Important to express scientific uncertainty
Scientific advice to decision makers requires transparent scientific assessments, in which communication of uncertainty is important in order to avoid over- or underestimating conclusions.
In her dissertation ”Robust analysis of uncertainty in scientific assessments”, doctoral student Ivette Raices Cruz, who recently defended her dissertation at Center for Climate and Environmental Science (CEC), has investigated methods for expressing uncertainty in scientific assessments. Analysis of uncertainty aims to assess the importance of uncertainty in a conclusion caused by lack of knowledge. In her dissertation, Ivette Raices Cruz describes how robust Bayesian analysis can be used to combine statistical analysis and quantitative uncertainty analysis. She demonstrates the method by showing how it is applied to examples of three existing, as well as one new, analysis.
How to quantify uncertainty in a conclusion
In one of the studies, Ivette Raices Cruz applied the method to an already published risk assessment regarding children's intake of aluminum via chocolate. She showed how to quantify uncertainty in a conclusion of an assessment with probability, either precise or with intervals on the probabilities. In this case, the analysis confirmed the previous conclusion of the risk assessment, that given the information in the assessment, it is safe for children to eat chocolate. However, Ivette Raices Cruz demonstrates that the choices you make when you specify a model can have a great impact on the conclusion. To demonstrate the use of robust Bayesian analysis in evidence-based decision making, she applied the method and quantified uncertainty in various types of meta-analyses.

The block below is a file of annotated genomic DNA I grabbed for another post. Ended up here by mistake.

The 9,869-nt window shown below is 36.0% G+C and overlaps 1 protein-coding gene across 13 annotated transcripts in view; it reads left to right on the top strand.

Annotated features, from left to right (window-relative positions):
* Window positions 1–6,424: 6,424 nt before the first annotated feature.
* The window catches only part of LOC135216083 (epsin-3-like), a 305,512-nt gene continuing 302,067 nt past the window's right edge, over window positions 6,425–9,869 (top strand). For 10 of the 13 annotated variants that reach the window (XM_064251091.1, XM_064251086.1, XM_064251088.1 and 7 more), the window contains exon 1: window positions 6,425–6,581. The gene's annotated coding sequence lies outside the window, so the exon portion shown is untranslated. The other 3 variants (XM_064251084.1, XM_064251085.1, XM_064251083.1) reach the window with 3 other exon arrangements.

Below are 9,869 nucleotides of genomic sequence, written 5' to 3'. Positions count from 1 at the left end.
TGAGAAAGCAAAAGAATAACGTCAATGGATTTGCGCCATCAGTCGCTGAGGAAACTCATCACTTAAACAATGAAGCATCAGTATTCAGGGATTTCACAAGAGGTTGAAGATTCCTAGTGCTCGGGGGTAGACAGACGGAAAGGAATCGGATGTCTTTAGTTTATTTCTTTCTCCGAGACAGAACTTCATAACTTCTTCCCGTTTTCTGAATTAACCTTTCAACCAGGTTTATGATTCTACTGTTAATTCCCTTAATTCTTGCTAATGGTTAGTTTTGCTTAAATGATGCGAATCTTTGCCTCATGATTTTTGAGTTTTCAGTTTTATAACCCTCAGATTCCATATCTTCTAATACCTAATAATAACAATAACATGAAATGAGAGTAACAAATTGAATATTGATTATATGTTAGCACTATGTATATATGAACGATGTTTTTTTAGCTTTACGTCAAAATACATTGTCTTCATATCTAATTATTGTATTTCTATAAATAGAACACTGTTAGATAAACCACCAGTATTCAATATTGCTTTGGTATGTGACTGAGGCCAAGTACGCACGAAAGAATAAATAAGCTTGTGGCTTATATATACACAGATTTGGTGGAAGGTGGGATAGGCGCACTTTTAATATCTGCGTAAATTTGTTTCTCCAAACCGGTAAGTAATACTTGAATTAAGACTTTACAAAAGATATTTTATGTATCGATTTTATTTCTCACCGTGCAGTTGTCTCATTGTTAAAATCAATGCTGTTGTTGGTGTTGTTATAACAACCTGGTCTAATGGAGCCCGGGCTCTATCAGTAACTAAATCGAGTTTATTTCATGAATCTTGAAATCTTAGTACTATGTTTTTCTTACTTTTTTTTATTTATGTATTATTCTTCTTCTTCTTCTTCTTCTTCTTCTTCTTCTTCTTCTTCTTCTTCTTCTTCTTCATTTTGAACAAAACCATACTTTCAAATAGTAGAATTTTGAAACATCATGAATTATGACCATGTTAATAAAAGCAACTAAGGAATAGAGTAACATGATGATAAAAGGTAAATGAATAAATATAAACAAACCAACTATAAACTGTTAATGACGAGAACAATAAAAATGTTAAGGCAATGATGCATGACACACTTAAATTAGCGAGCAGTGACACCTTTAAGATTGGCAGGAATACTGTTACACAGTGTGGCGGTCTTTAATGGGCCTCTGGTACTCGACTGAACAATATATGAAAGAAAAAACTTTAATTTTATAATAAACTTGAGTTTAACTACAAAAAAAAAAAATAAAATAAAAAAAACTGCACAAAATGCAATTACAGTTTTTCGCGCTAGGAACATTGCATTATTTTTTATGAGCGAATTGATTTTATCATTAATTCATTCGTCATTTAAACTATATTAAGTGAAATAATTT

"Scientific assessments rely on scientific methods and it is therefore important that you also handle uncertainty in a systematic and clear way that can be defended. If the assessments form the basis for important decisions, it is especially important to understand the importance of uncertainty", she says and continues:
"Uncertainty is not something we learn to communicate when we become researchers, but this type of research can hopefully contribute to it becoming part of the scientific method. If you look, for example, at the IPCC climate report or Cochrane's evidence syntheses, they have established ways of dealing with uncertainty in conclusions."
Hopes that the method will be more recognised
According to Ivette Raices Cruz, not all scientific studies aim to express uncertainty, but she hopes that her research can help make the quantification of uncertainty more scientific. She also hopes that the method she has used will be more recognised and that it will be addressed in organisations that develop principles for making scientific assessments when quantifying uncertainty.
"Uncertainty is usually quite unknown to many. It creates some misunderstandings and one such is that probability precludes uncertainty. It is difficult to avoid uncertainty, even as a researcher. The philosopher Voltaire once said that 'uncertainty is an uncomfortable position, but certainty is an absurd one'."